These topics include "how do you write a good blog article" and "how to start a blog post." We can incorporate these answers into our post or if we have enough information, we can choose to write an entire separate post on these questions.
Don’t: Base your topics JUST on keyword research
While keyword research is great to learn what people are clicking on, studies show that keywords are no longer the number one factor when it comes to SEO and page ranking. Focusing more on the actual content of your blog, or even website, will produce much better results than basing your entire post on keywords.
Once you determine the content topics people are searching for, you can include keywords in your text to further prove to readers the post is relevant to their search. However, since Google’s algorithm focuses more on content than specific words, it is more important to match your content to your target audience rather than a keyword.
Do: Base your topics on questions you or your business gets asked during your sales process
One of the best ways to determine a blog topic is to listen to questions you get asked during your sales process. These questions will tell you exactly what your target audience wants to know, because it is exactly what they are asking.
If you get a specific question asked all the time during your sales process - great! Write about it. You can also use this as a positive way to have your sales and marketing departments work together. Ask the sales team to come up with a list of FAQs and turn those into blog topics.
Another benefit of using these questions as blog topics is when they do get asked in the sales process, the blogs you’ve written become a great tool to follow up with potential customers. When you get off the phone, send them a follow up email referencing their question and include the link to your blog post for further information.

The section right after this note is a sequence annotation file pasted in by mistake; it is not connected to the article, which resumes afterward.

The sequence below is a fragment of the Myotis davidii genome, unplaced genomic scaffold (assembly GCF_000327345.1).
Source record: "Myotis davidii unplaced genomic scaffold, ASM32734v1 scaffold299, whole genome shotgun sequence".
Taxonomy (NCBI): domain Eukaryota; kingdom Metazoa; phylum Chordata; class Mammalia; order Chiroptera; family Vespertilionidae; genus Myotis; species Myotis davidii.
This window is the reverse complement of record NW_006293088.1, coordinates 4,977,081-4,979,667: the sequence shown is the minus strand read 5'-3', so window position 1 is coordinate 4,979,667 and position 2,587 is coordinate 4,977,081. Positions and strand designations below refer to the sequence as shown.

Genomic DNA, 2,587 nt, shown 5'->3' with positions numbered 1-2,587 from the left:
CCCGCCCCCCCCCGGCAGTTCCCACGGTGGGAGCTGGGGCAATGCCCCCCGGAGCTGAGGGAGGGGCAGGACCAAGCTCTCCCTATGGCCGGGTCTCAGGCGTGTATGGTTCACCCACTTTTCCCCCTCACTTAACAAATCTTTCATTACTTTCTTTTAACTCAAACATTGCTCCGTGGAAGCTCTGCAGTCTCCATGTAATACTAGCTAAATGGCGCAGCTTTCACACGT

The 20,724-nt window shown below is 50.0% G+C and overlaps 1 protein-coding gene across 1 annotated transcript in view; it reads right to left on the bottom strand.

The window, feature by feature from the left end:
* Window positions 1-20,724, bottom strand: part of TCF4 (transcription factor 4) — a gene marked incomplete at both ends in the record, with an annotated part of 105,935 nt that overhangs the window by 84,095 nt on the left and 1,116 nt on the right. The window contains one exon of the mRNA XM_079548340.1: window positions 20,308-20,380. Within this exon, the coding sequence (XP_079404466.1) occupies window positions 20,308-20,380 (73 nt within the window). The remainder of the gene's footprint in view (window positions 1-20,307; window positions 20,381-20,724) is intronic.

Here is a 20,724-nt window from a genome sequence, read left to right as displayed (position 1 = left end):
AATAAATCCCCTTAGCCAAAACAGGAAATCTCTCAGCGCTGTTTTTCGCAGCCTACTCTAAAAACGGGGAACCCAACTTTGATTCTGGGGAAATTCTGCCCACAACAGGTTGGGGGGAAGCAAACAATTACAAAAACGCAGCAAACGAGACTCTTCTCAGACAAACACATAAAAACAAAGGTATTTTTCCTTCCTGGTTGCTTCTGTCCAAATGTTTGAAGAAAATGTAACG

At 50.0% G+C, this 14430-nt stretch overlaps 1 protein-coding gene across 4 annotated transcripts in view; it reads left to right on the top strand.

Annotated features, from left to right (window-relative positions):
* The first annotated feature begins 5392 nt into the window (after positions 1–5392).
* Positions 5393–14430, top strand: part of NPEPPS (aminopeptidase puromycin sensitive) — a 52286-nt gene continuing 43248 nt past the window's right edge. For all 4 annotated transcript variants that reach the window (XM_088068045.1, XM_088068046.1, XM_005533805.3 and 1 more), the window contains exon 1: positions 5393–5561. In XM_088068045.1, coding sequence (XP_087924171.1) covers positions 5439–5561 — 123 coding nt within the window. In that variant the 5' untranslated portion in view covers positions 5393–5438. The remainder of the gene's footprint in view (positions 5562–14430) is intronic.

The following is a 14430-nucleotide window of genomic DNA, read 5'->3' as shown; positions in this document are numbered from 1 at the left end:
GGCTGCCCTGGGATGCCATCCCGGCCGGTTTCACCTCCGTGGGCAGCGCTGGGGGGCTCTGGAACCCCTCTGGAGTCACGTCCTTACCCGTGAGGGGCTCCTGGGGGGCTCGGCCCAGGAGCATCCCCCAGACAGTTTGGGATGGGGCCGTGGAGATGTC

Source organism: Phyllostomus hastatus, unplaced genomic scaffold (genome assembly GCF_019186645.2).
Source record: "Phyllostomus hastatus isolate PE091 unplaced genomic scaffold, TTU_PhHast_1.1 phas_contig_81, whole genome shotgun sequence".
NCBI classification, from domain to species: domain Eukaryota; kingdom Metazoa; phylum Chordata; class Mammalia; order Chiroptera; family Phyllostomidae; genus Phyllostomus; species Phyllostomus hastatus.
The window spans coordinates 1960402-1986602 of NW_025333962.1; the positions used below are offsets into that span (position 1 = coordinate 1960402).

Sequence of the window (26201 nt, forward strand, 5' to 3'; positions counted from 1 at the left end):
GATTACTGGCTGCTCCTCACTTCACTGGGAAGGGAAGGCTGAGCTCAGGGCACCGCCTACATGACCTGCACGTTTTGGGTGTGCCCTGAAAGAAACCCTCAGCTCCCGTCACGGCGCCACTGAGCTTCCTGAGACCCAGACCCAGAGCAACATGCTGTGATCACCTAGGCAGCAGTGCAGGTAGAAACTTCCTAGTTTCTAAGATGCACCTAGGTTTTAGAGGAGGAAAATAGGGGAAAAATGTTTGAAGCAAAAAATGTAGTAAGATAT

Don’t: Get so caught up in a content calendar that you miss an opportunity to provide valuable information
Content calendars are important to have to create a consistent marketing message. However, you should never get so caught up in your calendar that you miss the opportunity to provide valuable information.
If you have a whole schedule of blog posts written up, that’s great! It makes it easy on you and your team to work together. Don’t be afraid to veer off of that though, if a question or topic gets brought up by a customer or team member.
The ultimate point of blogging is to provide valuable information to customers as a part of an overall inbound marketing strategy. If the topic is relevant now, you don’t want to miss the chance to offer your voice as an authority on the subject. You can always go back to your calendar the following week.
Making Your Decision
The key takeaway from this is that blog topics should be based off of research and buyer personas or target audiences. Once you have determined what your target customers will find valuable, you will be able to come up with blog topics based off of that information.
Don’t be afraid to use common questions or highly searched questions as topics - there’s a reason they’re popular and that’s because people want to know the answer! Just remember, blogging is about providing your customers with information that they will find relevant and valuable. Doing so will establish your business as an authority on the subject and keep you relevant in their minds for future purchases or transactions.